Water-Energy-Food Nexus-Commonalities and Differences in the United States and Europe

Research output: Chapter in Book/Report/Conference proceedingChapter

Abstract

This chapter synthesizes the contributions of Part 1 and Part 2 of this volume and sets the stage for Part 3. Institutional analysis is applied to summarize the lessons about water management from the preceding chapters, identifying commonalities and differences in the United States and in Europe. A number of these chapters discussed the ways that institutions in the food-energy-water nexus function during extreme events such as droughts when competition for water resources is highest, revealing various interactions and feedbacks. While the details vary, a recurring theme is that existing institutions fail to absorb all the system stresses during extreme events. As one explanation of this lack institutional resilience, it is argued that water has a special set of inherent characteristics that set it apart from other natural resources. The complex properties of water resources require management approaches that are situational, multifaceted, and adaptive. Opportunities and barriers for institutional innovations are briefly discussed.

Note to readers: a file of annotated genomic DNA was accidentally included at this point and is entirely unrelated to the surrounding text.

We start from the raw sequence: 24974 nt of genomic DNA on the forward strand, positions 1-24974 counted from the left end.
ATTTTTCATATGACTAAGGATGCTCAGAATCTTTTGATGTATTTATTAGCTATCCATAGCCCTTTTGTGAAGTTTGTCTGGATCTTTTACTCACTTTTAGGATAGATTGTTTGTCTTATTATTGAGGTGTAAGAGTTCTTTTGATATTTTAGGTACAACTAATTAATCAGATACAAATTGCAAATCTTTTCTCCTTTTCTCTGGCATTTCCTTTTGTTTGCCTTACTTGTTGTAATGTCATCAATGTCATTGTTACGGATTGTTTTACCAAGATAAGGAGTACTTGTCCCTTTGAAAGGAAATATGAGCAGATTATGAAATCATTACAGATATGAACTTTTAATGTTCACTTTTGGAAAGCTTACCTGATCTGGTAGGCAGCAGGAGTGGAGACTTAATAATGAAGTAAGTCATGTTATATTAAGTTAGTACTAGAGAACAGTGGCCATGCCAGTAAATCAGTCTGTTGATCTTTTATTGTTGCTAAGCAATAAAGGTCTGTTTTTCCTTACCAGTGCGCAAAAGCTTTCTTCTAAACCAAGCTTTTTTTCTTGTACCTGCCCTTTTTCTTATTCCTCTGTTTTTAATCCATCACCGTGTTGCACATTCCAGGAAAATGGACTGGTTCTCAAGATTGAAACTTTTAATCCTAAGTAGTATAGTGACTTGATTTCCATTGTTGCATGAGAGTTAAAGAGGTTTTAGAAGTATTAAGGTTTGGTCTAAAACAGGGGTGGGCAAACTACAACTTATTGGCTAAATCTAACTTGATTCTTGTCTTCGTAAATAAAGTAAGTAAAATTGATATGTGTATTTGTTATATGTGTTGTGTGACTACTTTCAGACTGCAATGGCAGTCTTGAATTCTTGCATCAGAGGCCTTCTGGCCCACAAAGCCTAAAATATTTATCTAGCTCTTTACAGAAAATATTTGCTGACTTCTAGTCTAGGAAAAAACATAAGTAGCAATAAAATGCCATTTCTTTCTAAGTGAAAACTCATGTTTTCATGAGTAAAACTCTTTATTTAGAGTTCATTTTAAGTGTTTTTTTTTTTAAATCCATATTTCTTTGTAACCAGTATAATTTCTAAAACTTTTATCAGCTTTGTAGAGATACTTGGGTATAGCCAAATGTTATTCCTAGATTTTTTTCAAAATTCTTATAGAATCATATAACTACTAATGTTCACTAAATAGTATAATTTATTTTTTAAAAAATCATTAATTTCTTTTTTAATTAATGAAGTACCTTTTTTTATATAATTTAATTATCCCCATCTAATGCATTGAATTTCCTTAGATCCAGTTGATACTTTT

Original languageEnglish (US)
Title of host publicationCompetition for Water Resources
Subtitle of host publicationExperiences and Management Approaches in the US and Europe
PublisherElsevier Inc.
Pages252-258
Number of pages7
ISBN (Electronic)9780128032381
ISBN (Print)9780128032374
DOIs
StatePublished - Jan 1 2017

Keywords

  • Extreme events
  • Food-energy-water nexus
  • Institutional analysis
  • Institutional innovation
  • Property rights
  • Water institutions
  • Water management

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